Adding an Overload is a Breaking Change

Adding functionality to a library, without touching the existing code should be safe for clients, shouldn’t it? Unfortunately not, adding another overload to a library can be a breaking change. It might work when the library is updated, but suddenly break when the client is recompiled – even though no code was changed. That’s nasty, isn’t it?

When working with Kentor.AuthServices I’ve had to think through versioning more in detail than I’ve done before. When is the right time to go to 1.0? What is the difference between going from 0.8.2 to 0.8.3 or 0.9.0? When researching I found that the answer to all versioning questions is Semantic Versioning.

A version is on the form Major.Minor.Patch.

  • Major is increased if there are breaking changes. The other numbers are reset.
  • Minor is increased if there is added functionality that is non breaking. The patch number is reset.
  • Patch is increased for backwards compatible bug fixes.

The terms breaking changes and backwards compatibile are keys to the definitions, so to use semantic versioning requires keeping tight control of what changes are breaking and not. In most cases it is quite simple, but there are a few pitfalls that I’ll explore in this post.

The background to this post is that I listened to Scott Meyers’ NDC talk Effective Modern C++ and was reminded on how C++ programmes have to keep track of all kinds of nastiness in the language that might turn into hard to track-down bugs. C# is a lot easier in many ways, with way fewer pitfalls, but sometimes I think we make it to simple to ourselves. C++ developers are often quite good at the language details because they have to. Being a C# developer it is possible to survive for much longer without knowing those details, but being ignorant of them will eventually result in nasty bugs. That eventuality will probably not happen on a lazy Tuesday morning with a lot of time to fix it. It will happen a late Friday afternoon, right before the important production deployment scheduled for the weekend…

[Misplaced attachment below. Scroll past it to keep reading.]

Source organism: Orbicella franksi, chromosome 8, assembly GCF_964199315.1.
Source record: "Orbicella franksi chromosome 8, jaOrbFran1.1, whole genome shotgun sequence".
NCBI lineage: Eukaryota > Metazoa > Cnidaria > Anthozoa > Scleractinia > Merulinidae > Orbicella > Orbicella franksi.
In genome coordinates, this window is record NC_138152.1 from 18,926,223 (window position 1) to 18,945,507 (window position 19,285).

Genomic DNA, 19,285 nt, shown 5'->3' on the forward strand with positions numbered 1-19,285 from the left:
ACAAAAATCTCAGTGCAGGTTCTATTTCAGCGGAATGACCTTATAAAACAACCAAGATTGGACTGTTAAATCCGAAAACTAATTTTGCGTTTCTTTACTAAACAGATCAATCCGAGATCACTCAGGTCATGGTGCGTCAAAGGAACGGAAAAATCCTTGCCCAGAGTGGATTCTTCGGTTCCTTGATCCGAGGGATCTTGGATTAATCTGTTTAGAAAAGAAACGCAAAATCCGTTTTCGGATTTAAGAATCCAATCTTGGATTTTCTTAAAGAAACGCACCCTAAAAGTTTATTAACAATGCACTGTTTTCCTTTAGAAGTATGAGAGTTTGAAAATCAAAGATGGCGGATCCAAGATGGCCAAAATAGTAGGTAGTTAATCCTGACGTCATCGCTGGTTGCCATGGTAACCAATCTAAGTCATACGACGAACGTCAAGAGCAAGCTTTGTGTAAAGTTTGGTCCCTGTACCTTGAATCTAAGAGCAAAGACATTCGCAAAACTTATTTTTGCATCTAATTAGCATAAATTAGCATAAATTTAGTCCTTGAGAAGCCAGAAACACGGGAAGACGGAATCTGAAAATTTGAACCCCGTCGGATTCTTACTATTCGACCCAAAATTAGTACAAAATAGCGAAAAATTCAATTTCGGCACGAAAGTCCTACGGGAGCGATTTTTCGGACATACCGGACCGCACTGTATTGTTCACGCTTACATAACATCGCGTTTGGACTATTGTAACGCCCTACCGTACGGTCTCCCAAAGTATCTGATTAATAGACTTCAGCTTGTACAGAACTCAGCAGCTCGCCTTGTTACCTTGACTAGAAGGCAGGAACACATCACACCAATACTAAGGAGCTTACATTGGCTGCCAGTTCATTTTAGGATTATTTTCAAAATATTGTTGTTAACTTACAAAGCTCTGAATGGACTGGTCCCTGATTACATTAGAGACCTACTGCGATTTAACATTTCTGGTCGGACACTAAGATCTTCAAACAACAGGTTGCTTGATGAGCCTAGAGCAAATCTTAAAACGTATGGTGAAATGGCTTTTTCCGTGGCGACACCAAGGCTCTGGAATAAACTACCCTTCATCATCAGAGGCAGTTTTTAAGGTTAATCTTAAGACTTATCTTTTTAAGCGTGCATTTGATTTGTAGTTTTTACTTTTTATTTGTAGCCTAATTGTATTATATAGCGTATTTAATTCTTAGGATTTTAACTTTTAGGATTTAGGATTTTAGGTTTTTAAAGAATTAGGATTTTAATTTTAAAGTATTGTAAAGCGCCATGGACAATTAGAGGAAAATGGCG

As C# developers I think that we should have a look at the C++ community and see what we can learn from them. So let’s dive into some code and see how we can break things.

More on this in JavaScript

There’s more to this in JavaScript than I showed last time. Time for more details on methods, closures and the global object.

This is a direct continuation of the this in JavaScript vs C# post. If you haven’t already read it, I suggest that you read it before continuing here.

More on Methods

Last time I finished with a code example with a method that allowed me to receive payments and show my current cash level. In this post I’ll add the same function as a method to another object.

this in JavaScript vs C#

Coming from C#/C++/Java, the usage of the this keyword in JavaScript is confusing. This is my attempt to explain it, in C# terms (with C# being very close to C++ and Java). I’ve thought of writing this post a long time, but it’s just now, when reading JavaScript: The Good Parts that I’ve finally understood it well enough myself to be able to explain it.

In C# (and C++ and Java) the this keyword is available inside any class method and refers to the current object used to invoke the method. When I first started writing JavaScript I assumed that it would be the same, but soon found out that I was wrong. this in JavaScript has a different behaviour.

JavaScript Objects

My first assumption was that inside a method the this keyword would refer to the current object. I was surprised when things didn’t behave as I expected, but it wasn’t this fault. It was my lack of understanding of JavaScript objects and methods. JavaScript is object oriented, but it is a prototypical object orientation which is not at all the same as the class-based object orientation in C#.

Software Development is a Job – Coding is a Passion

I'm Anders Abel, an independent systems architect and developer in Stockholm, Sweden.

profile for Anders Abel at Stack Overflow, Q&A for professional and enthusiast programmers

Code for most posts is available on my GitHub account.

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